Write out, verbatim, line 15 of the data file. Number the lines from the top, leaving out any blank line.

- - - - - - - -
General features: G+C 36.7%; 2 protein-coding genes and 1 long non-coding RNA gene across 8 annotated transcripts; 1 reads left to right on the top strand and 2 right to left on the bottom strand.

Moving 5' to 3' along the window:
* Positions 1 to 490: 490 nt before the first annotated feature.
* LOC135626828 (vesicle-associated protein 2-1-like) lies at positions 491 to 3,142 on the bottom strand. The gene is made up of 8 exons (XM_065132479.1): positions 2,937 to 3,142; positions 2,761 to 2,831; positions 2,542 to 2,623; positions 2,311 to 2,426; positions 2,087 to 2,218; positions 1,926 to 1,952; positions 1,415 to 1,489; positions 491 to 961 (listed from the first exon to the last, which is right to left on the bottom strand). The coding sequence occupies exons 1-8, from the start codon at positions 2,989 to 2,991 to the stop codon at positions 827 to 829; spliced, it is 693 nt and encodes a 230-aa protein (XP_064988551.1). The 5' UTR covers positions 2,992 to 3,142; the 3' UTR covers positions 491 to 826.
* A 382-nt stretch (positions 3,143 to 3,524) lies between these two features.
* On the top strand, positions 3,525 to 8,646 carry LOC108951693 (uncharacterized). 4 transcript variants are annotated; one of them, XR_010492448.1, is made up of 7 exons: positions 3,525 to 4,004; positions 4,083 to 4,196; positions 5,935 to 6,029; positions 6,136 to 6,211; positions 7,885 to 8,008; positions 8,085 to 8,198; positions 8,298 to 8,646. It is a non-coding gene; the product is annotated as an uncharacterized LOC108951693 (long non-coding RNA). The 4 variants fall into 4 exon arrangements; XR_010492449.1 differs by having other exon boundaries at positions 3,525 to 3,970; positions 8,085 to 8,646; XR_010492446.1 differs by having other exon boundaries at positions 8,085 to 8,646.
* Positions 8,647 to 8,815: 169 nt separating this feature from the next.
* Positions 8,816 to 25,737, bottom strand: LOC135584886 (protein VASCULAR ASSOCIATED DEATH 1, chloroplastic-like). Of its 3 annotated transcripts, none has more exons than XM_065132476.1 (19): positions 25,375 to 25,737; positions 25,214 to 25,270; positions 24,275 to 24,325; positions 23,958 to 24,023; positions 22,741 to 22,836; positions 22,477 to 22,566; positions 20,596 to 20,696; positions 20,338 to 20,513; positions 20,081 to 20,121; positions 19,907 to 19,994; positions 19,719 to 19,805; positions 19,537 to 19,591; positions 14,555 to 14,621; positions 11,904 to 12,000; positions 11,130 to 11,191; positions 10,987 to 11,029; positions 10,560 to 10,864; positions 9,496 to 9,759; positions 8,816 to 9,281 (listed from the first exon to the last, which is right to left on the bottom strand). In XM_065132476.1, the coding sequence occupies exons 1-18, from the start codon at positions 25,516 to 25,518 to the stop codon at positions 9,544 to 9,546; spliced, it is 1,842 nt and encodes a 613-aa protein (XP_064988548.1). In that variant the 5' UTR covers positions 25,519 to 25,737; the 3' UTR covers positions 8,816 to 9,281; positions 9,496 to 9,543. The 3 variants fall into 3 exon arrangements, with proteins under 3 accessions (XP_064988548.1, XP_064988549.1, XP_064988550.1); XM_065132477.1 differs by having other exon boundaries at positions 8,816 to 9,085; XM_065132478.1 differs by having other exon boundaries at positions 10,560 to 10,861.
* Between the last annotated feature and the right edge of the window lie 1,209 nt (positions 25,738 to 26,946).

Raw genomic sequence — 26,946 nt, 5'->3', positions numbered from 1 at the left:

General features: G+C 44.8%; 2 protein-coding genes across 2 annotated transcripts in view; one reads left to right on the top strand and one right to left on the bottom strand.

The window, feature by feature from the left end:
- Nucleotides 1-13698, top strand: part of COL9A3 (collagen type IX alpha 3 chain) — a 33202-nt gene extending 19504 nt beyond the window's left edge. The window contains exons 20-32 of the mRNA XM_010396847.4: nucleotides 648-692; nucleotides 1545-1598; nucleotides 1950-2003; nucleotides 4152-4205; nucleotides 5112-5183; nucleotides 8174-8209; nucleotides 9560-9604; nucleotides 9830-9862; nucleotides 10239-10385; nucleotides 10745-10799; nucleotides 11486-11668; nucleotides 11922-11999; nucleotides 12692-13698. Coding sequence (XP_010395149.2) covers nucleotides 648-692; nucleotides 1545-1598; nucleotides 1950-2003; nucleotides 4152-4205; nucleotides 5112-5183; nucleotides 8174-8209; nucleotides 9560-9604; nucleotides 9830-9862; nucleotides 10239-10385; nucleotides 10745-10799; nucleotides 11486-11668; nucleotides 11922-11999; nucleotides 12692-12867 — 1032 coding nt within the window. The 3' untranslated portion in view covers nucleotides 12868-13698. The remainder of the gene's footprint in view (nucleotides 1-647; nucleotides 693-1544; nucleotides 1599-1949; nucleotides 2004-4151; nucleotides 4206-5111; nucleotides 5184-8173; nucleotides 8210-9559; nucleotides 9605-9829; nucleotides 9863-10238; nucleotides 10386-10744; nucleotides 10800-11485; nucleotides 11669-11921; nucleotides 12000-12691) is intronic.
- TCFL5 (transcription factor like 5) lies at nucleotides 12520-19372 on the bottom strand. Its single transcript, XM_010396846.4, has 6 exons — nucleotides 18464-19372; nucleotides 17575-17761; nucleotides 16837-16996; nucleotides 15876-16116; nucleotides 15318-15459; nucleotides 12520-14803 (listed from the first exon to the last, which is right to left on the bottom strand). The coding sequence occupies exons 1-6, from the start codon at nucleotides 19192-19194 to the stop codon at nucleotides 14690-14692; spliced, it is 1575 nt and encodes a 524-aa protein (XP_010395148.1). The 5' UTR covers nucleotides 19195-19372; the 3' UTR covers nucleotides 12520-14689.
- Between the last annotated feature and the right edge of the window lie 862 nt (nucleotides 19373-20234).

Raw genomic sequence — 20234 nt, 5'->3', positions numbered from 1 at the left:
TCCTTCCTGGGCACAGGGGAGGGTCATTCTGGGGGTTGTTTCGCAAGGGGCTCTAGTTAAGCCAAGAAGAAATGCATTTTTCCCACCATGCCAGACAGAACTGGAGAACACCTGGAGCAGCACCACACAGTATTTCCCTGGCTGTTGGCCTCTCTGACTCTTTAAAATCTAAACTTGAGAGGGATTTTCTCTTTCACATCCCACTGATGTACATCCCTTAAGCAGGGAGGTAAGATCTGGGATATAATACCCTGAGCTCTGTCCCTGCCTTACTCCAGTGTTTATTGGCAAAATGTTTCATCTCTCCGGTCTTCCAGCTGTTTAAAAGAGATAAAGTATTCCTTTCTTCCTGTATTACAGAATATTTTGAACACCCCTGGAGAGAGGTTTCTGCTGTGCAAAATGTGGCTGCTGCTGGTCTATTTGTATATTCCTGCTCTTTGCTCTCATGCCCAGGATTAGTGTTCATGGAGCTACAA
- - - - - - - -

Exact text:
- Between the last annotated feature and the right edge of the window lie 862 nt (nucleotides 19373-20234).